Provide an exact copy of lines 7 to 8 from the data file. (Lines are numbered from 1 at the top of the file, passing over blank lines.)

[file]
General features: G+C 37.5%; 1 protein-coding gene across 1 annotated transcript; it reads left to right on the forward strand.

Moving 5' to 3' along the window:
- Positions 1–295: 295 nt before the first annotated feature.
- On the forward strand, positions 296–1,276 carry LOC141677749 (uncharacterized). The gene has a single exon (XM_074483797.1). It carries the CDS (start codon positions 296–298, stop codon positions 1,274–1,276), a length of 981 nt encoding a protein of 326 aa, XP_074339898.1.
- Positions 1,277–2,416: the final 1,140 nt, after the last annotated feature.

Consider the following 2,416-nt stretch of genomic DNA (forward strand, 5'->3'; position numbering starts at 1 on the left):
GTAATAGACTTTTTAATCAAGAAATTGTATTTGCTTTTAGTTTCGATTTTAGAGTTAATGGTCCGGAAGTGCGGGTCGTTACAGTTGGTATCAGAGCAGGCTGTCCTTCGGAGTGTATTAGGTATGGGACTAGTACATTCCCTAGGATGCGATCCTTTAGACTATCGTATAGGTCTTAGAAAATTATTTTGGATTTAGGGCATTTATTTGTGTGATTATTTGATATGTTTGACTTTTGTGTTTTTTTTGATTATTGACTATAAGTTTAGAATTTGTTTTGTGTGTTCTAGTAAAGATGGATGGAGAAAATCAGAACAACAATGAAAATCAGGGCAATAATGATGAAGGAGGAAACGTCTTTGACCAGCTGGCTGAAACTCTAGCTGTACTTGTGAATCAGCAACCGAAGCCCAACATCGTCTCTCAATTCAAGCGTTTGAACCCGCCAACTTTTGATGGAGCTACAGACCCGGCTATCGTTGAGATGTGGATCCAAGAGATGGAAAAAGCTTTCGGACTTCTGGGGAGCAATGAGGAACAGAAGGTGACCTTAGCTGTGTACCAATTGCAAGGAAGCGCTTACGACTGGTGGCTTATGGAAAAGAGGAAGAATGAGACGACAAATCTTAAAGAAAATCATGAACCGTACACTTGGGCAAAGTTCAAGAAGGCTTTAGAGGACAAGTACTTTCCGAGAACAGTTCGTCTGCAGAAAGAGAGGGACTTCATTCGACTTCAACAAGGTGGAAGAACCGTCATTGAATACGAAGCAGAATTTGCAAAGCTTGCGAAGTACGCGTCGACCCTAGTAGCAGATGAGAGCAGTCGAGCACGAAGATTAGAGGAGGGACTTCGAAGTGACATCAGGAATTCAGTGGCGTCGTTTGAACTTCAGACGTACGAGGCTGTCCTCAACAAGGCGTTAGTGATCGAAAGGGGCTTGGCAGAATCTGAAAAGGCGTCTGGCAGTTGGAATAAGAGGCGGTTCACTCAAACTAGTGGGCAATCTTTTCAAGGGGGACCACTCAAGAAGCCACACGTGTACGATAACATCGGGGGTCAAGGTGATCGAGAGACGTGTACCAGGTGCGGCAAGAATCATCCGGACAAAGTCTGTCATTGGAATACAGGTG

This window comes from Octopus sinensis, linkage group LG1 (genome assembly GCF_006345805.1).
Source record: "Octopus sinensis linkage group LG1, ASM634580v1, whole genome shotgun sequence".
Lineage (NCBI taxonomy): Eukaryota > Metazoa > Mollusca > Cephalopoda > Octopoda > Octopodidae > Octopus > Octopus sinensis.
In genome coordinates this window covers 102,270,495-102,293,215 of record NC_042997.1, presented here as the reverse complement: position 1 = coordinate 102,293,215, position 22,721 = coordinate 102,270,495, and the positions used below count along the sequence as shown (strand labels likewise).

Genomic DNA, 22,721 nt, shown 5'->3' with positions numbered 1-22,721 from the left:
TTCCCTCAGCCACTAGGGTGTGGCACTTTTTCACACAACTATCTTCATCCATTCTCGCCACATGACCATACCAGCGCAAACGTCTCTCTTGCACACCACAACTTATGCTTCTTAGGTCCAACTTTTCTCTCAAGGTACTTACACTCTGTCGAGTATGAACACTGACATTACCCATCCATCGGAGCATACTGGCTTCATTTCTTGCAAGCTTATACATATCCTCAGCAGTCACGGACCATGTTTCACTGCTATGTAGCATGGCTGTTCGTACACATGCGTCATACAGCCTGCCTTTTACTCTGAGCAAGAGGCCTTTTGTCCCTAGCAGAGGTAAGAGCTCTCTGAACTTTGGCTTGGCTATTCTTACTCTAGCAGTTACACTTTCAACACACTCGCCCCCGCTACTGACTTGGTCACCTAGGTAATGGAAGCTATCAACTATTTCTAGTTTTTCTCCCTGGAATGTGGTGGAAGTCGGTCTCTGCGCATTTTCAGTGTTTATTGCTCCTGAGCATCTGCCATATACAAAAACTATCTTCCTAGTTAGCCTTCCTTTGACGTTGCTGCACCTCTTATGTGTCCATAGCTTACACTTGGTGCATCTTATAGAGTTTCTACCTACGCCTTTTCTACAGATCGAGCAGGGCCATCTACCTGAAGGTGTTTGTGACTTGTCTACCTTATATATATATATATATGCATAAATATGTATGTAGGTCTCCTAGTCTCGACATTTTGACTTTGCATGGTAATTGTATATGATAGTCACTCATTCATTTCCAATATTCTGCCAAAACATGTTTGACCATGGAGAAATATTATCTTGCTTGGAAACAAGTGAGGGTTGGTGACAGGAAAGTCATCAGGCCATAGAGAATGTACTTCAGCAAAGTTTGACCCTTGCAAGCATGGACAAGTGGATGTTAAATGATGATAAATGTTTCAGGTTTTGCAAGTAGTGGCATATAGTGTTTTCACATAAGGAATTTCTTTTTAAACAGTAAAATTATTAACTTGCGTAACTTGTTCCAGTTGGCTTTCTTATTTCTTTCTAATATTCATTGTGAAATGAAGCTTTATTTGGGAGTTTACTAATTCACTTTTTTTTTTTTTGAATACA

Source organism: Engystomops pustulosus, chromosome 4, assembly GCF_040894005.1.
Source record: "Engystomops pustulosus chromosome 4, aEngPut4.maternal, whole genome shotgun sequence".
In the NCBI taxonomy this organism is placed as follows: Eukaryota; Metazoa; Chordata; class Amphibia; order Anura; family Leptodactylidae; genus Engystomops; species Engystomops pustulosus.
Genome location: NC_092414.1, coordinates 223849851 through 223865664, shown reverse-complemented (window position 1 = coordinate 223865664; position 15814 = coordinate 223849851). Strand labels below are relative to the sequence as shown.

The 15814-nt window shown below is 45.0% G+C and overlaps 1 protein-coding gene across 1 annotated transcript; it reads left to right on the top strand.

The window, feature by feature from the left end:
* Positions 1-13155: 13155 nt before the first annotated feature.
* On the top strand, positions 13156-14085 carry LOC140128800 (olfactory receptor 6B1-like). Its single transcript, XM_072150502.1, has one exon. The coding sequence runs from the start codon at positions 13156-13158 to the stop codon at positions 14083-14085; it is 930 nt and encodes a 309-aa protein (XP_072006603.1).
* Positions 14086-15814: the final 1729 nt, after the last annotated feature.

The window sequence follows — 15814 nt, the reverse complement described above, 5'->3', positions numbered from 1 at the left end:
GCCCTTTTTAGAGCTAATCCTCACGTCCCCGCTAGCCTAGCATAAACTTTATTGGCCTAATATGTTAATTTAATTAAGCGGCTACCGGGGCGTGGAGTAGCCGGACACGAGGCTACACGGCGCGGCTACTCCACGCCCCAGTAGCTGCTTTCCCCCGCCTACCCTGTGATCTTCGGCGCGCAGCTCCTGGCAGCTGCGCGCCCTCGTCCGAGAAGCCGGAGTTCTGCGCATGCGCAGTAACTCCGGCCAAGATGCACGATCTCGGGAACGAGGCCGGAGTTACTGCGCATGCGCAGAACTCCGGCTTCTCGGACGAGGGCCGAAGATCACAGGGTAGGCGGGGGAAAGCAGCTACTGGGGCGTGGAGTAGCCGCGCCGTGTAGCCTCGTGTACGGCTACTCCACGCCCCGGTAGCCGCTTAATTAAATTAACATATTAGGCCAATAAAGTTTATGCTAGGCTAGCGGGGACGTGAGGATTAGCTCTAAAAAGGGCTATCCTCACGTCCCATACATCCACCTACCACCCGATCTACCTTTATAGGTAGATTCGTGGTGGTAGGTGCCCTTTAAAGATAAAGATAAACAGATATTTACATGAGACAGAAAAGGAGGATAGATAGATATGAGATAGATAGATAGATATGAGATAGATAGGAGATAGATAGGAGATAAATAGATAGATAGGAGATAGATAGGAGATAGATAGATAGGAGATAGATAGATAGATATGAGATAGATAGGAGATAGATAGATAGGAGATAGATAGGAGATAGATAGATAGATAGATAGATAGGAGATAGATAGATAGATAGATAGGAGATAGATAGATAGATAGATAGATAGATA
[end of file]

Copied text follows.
GTAATAGACTTTTTAATCAAGAAATTGTATTTGCTTTTAGTTTCGATTTTAGAGTTAATGGTCCGGAAGTGCGGGTCGTTACAGTTGGTATCAGAGCAGGCTGTCCTTCGGAGTGTATTAGGTATGGGACTAGTACATTCCCTAGGATGCGATCCTTTAGACTATCGTATAGGTCTTAGAAAATTATTTTGGATTTAGGGCATTTATTTGTGTGATTATTTGATATGTTTGACTTTTGTGTTTTTTTTGATTATTGACTATAAGTTTAGAATTTGTTTTGTGTGTTCTAGTAAAGATGGATGGAGAAAATCAGAACAACAATGAAAATCAGGGCAATAATGATGAAGGAGGAAACGTCTTTGACCAGCTGGCTGAAACTCTAGCTGTACTTGTGAATCAGCAACCGAAGCCCAACATCGTCTCTCAATTCAAGCGTTTGAACCCGCCAACTTTTGATGGAGCTACAGACCCGGCTATCGTTGAGATGTGGATCCAAGAGATGGAAAAAGCTTTCGGACTTCTGGGGAGCAATGAGGAACAGAAGGTGACCTTAGCTGTGTACCAATTGCAAGGAAGCGCTTACGACTGGTGGCTTATGGAAAAGAGGAAGAATGAGACGACAAATCTTAAAGAAAATCATGAACCGTACACTTGGGCAAAGTTCAAGAAGGCTTTAGAGGACAAGTACTTTCCGAGAACAGTTCGTCTGCAGAAAGAGAGGGACTTCATTCGACTTCAACAAGGTGGAAGAACCGTCATTGAATACGAAGCAGAATTTGCAAAGCTTGCGAAGTACGCGTCGACCCTAGTAGCAGATGAGAGCAGTCGAGCACGAAGATTAGAGGAGGGACTTCGAAGTGACATCAGGAATTCAGTGGCGTCGTTTGAACTTCAGACGTACGAGGCTGTCCTCAACAAGGCGTTAGTGATCGAAAGGGGCTTGGCAGAATCTGAAAAGGCGTCTGGCAGTTGGAATAAGAGGCGGTTCACTCAAACTAGTGGGCAATCTTTTCAAGGGGGACCACTCAAGAAGCCACACGTGTACGATAACATCGGGGGTCAAGGTGATCGAGAGACGTGTACCAGGTGCGGCAAGAATCATCCGGACAAAGTCTGTCATTGGAATACAGGTG

This window comes from Octopus sinensis, linkage group LG1 (genome assembly GCF_006345805.1).